Brazil 1-7 Germany, one year on: how humiliating defeat altered sporting, cultural and political landscapes

Mauricio Savarese and Marcus Alves describe the year following Brazil's unforgettable defeat to the eventual World Cup champions in Belo Horizonte... 

On the morning of July 8, 2014, at least three of Brazil’s squad woke up and told their colleagues how they had dreamed of scoring the winner against Germany in the World Cup semi-final. When Fred, David Luiz and Marcelo arose from their slumber 24 hours later, they felt more like they were living in a nightmare.

As the German goals rained in and the rest of the world began tweeting their predictions of riots and chaos on the streets of Recife and Rio, Brazilians instead spread self-deprecating memes, including one of the kid from The Sixth Sense with the caption: “I see Germany score all the time.” Unlike the 1950 Maracanazo, which was a national tragedy thought to symbolise Brazil’s failure as a people, the 2014 Mineirazo was seen by most as merely 
a tragicomic farce.

“…and Germany score again”

It would be false to claim the 7-1 hasn’t been taken seriously, but even some of the biggest cheeses in Brazilian football have dismissed it as a freak. “If we play 10 or 20 more times against Germany, we won’t lose like this,” scoffed Marco Polo Del Nero, president of the Brazilian FA (CBF). “A tactical error occurred.”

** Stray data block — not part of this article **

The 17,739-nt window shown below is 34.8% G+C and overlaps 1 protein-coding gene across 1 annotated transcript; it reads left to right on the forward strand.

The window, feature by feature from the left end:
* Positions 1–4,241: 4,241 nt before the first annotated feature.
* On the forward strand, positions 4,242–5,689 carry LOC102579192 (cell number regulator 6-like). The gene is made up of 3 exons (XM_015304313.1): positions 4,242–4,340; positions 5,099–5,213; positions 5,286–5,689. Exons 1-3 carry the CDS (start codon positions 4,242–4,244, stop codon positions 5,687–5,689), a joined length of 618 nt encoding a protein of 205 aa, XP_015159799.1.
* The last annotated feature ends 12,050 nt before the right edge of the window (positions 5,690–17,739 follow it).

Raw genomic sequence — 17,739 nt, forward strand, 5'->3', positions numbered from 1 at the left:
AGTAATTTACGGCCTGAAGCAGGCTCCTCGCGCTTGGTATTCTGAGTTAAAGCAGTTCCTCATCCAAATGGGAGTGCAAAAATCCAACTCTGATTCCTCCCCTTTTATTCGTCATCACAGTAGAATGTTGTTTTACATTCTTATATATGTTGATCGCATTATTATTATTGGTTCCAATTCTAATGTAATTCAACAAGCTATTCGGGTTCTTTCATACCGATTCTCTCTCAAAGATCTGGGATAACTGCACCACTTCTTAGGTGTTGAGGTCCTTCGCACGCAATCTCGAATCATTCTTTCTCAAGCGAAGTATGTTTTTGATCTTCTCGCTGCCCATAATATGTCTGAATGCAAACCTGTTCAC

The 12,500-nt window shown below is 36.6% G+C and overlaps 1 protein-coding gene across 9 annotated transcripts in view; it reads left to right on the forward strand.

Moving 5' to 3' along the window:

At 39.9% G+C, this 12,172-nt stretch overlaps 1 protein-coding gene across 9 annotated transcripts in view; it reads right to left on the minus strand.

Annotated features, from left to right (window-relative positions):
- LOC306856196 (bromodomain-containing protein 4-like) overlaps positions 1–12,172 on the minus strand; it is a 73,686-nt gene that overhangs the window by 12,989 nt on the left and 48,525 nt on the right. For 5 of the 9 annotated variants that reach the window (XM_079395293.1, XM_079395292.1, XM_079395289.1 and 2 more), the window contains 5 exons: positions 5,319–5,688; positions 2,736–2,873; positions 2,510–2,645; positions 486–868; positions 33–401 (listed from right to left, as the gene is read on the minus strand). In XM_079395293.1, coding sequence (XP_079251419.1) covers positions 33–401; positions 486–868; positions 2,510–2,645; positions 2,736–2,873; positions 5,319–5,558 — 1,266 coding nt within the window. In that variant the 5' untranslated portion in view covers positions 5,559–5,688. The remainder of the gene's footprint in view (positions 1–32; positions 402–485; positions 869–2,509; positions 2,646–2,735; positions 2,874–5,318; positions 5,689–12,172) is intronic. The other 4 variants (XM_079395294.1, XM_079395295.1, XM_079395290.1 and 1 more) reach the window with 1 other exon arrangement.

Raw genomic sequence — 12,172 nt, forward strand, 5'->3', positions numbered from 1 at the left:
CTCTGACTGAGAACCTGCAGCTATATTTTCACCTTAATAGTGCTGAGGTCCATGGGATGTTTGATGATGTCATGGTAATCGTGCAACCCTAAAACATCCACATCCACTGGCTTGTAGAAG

Not a day has gone by without the events at Belo Horizonte on that fateful night being mentioned on Brazilian television. That’s because whenever the CBF, the country’s president Dilma Rousseff or anybody else with any semblance of power makes a mistake, journalists, fans and the general public take joy in joking: “…and Germany score again.”

Phil Scolari

“Scolari should retire," huffed the CBF vice-president

As the match’s first anniversary approaches, Brazilians know it's time to talk a little more seriously about the instantly infamous defeat, but feelings are still as mixed as they were at the time; some think Brazil has nothing left to offer the world game, others believe it is the perfect chance for a fresh start.

The latter was clearly what Delfim Padua Peixoto Filho was looking for. Speaking in the immediate aftermath of Brazil’s humbling, the CBF vice-president was quick to throw head coach Luiz Felipe Scolari under the bus. “Big Phil was too stubborn, from the naming of his squad to his tactical choices,” he grumbled. 
“And I tell you another thing – he should retire. He won’t be able to get any team in Brazilian football. He should pack his things and say goodbye.” In fact, he became Gremio manager exactly three weeks after the match.

Dunga, Dante and Deutschland